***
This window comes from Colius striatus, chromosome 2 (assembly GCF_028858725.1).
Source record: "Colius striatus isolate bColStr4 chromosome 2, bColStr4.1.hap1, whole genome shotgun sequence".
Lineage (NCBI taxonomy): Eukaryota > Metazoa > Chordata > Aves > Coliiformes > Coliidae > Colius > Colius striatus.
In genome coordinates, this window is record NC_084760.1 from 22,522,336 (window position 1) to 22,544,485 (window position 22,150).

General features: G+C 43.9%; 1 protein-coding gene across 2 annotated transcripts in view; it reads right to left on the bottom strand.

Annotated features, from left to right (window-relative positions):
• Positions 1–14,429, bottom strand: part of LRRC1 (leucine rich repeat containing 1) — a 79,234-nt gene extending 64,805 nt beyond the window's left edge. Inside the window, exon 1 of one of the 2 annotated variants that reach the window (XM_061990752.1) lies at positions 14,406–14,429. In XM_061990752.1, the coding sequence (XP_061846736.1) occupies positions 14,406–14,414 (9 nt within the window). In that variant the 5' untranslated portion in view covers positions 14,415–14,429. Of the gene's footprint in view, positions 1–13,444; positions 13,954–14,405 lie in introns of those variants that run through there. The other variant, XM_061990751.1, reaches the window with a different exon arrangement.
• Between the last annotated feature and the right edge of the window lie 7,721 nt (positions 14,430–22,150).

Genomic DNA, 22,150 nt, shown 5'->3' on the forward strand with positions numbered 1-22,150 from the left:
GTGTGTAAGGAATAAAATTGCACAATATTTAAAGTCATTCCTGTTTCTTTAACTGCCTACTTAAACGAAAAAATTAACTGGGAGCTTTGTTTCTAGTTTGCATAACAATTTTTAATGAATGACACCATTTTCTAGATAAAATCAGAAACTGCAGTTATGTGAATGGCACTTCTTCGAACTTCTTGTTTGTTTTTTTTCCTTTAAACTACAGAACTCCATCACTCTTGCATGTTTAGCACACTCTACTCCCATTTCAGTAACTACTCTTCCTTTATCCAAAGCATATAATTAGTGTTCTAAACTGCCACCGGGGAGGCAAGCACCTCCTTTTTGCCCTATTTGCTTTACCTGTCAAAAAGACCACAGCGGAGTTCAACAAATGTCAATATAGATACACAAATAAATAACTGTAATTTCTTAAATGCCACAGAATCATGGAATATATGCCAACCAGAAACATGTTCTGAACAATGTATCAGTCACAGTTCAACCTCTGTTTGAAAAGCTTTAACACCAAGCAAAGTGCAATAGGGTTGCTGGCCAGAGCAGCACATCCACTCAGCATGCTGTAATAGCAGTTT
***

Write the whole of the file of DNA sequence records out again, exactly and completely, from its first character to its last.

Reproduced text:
This window comes from Colius striatus, chromosome 2 (assembly GCF_028858725.1).
Source record: "Colius striatus isolate bColStr4 chromosome 2, bColStr4.1.hap1, whole genome shotgun sequence".
Lineage (NCBI taxonomy): Eukaryota > Metazoa > Chordata > Aves > Coliiformes > Coliidae > Colius > Colius striatus.
In genome coordinates, this window is record NC_084760.1 from 22,522,336 (window position 1) to 22,544,485 (window position 22,150).

General features: G+C 43.9%; 1 protein-coding gene across 2 annotated transcripts in view; it reads right to left on the bottom strand.

Annotated features, from left to right (window-relative positions):
• Positions 1–14,429, bottom strand: part of LRRC1 (leucine rich repeat containing 1) — a 79,234-nt gene extending 64,805 nt beyond the window's left edge. Inside the window, exon 1 of one of the 2 annotated variants that reach the window (XM_061990752.1) lies at positions 14,406–14,429. In XM_061990752.1, the coding sequence (XP_061846736.1) occupies positions 14,406–14,414 (9 nt within the window). In that variant the 5' untranslated portion in view covers positions 14,415–14,429. Of the gene's footprint in view, positions 1–13,444; positions 13,954–14,405 lie in introns of those variants that run through there. The other variant, XM_061990751.1, reaches the window with a different exon arrangement.
• Between the last annotated feature and the right edge of the window lie 7,721 nt (positions 14,430–22,150).

Genomic DNA, 22,150 nt, shown 5'->3' on the forward strand with positions numbered 1-22,150 from the left:
GTGTGTAAGGAATAAAATTGCACAATATTTAAAGTCATTCCTGTTTCTTTAACTGCCTACTTAAACGAAAAAATTAACTGGGAGCTTTGTTTCTAGTTTGCATAACAATTTTTAATGAATGACACCATTTTCTAGATAAAATCAGAAACTGCAGTTATGTGAATGGCACTTCTTCGAACTTCTTGTTTGTTTTTTTTCCTTTAAACTACAGAACTCCATCACTCTTGCATGTTTAGCACACTCTACTCCCATTTCAGTAACTACTCTTCCTTTATCCAAAGCATATAATTAGTGTTCTAAACTGCCACCGGGGAGGCAAGCACCTCCTTTTTGCCCTATTTGCTTTACCTGTCAAAAAGACCACAGCGGAGTTCAACAAATGTCAATATAGATACACAAATAAATAACTGTAATTTCTTAAATGCCACAGAATCATGGAATATATGCCAACCAGAAACATGTTCTGAACAATGTATCAGTCACAGTTCAACCTCTGTTTGAAAAGCTTTAACACCAAGCAAAGTGCAATAGGGTTGCTGGCCAGAGCAGCACATCCACTCAGCATGCTGTAATAGCAGTTT